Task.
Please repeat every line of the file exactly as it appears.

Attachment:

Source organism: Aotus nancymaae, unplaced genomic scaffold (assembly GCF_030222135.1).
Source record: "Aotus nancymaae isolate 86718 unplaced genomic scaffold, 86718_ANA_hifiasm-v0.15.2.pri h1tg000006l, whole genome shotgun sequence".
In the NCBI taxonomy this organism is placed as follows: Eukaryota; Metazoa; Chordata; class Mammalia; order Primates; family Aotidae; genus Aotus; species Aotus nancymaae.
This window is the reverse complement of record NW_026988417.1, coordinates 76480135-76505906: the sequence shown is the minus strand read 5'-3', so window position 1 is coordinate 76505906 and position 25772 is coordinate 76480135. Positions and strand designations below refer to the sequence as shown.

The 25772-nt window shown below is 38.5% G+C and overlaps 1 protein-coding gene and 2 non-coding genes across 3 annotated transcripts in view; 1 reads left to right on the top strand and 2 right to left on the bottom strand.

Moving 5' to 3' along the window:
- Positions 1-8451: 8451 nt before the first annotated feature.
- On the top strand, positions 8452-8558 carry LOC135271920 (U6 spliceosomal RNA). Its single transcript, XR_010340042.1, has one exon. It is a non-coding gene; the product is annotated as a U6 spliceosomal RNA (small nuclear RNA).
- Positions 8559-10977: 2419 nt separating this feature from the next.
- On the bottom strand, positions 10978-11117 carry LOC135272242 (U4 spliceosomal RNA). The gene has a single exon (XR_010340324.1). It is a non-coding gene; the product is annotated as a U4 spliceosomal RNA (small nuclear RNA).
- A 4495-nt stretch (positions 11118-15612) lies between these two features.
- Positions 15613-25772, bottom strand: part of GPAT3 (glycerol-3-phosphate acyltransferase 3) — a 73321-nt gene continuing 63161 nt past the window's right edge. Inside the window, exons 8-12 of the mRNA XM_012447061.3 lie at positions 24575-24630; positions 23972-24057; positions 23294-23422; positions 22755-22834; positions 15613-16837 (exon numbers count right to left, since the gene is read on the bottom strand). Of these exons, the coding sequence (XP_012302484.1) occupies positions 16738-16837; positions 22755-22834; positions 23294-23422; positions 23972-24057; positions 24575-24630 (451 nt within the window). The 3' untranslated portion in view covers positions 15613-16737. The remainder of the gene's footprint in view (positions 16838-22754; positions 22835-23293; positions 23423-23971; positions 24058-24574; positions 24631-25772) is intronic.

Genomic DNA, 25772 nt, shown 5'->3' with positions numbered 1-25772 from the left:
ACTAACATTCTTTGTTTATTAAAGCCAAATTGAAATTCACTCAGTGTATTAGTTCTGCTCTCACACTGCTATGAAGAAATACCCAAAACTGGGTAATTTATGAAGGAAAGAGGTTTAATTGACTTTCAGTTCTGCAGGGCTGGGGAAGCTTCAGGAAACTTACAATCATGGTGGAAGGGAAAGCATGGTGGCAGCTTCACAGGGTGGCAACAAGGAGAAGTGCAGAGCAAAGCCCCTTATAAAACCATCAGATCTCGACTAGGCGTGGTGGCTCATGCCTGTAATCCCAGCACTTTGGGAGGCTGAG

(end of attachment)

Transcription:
Source organism: Aotus nancymaae, unplaced genomic scaffold (assembly GCF_030222135.1).
Source record: "Aotus nancymaae isolate 86718 unplaced genomic scaffold, 86718_ANA_hifiasm-v0.15.2.pri h1tg000006l, whole genome shotgun sequence".
In the NCBI taxonomy this organism is placed as follows: Eukaryota; Metazoa; Chordata; class Mammalia; order Primates; family Aotidae; genus Aotus; species Aotus nancymaae.
This window is the reverse complement of record NW_026988417.1, coordinates 76480135-76505906: the sequence shown is the minus strand read 5'-3', so window position 1 is coordinate 76505906 and position 25772 is coordinate 76480135. Positions and strand designations below refer to the sequence as shown.

The 25772-nt window shown below is 38.5% G+C and overlaps 1 protein-coding gene and 2 non-coding genes across 3 annotated transcripts in view; 1 reads left to right on the top strand and 2 right to left on the bottom strand.

Moving 5' to 3' along the window:
- Positions 1-8451: 8451 nt before the first annotated feature.
- On the top strand, positions 8452-8558 carry LOC135271920 (U6 spliceosomal RNA). Its single transcript, XR_010340042.1, has one exon. It is a non-coding gene; the product is annotated as a U6 spliceosomal RNA (small nuclear RNA).
- Positions 8559-10977: 2419 nt separating this feature from the next.
- On the bottom strand, positions 10978-11117 carry LOC135272242 (U4 spliceosomal RNA). The gene has a single exon (XR_010340324.1). It is a non-coding gene; the product is annotated as a U4 spliceosomal RNA (small nuclear RNA).
- A 4495-nt stretch (positions 11118-15612) lies between these two features.
- Positions 15613-25772, bottom strand: part of GPAT3 (glycerol-3-phosphate acyltransferase 3) — a 73321-nt gene continuing 63161 nt past the window's right edge. Inside the window, exons 8-12 of the mRNA XM_012447061.3 lie at positions 24575-24630; positions 23972-24057; positions 23294-23422; positions 22755-22834; positions 15613-16837 (exon numbers count right to left, since the gene is read on the bottom strand). Of these exons, the coding sequence (XP_012302484.1) occupies positions 16738-16837; positions 22755-22834; positions 23294-23422; positions 23972-24057; positions 24575-24630 (451 nt within the window). The 3' untranslated portion in view covers positions 15613-16737. The remainder of the gene's footprint in view (positions 16838-22754; positions 22835-23293; positions 23423-23971; positions 24058-24574; positions 24631-25772) is intronic.

Genomic DNA, 25772 nt, shown 5'->3' with positions numbered 1-25772 from the left:
ACTAACATTCTTTGTTTATTAAAGCCAAATTGAAATTCACTCAGTGTATTAGTTCTGCTCTCACACTGCTATGAAGAAATACCCAAAACTGGGTAATTTATGAAGGAAAGAGGTTTAATTGACTTTCAGTTCTGCAGGGCTGGGGAAGCTTCAGGAAACTTACAATCATGGTGGAAGGGAAAGCATGGTGGCAGCTTCACAGGGTGGCAACAAGGAGAAGTGCAGAGCAAAGCCCCTTATAAAACCATCAGATCTCGACTAGGCGTGGTGGCTCATGCCTGTAATCCCAGCACTTTGGGAGGCTGAG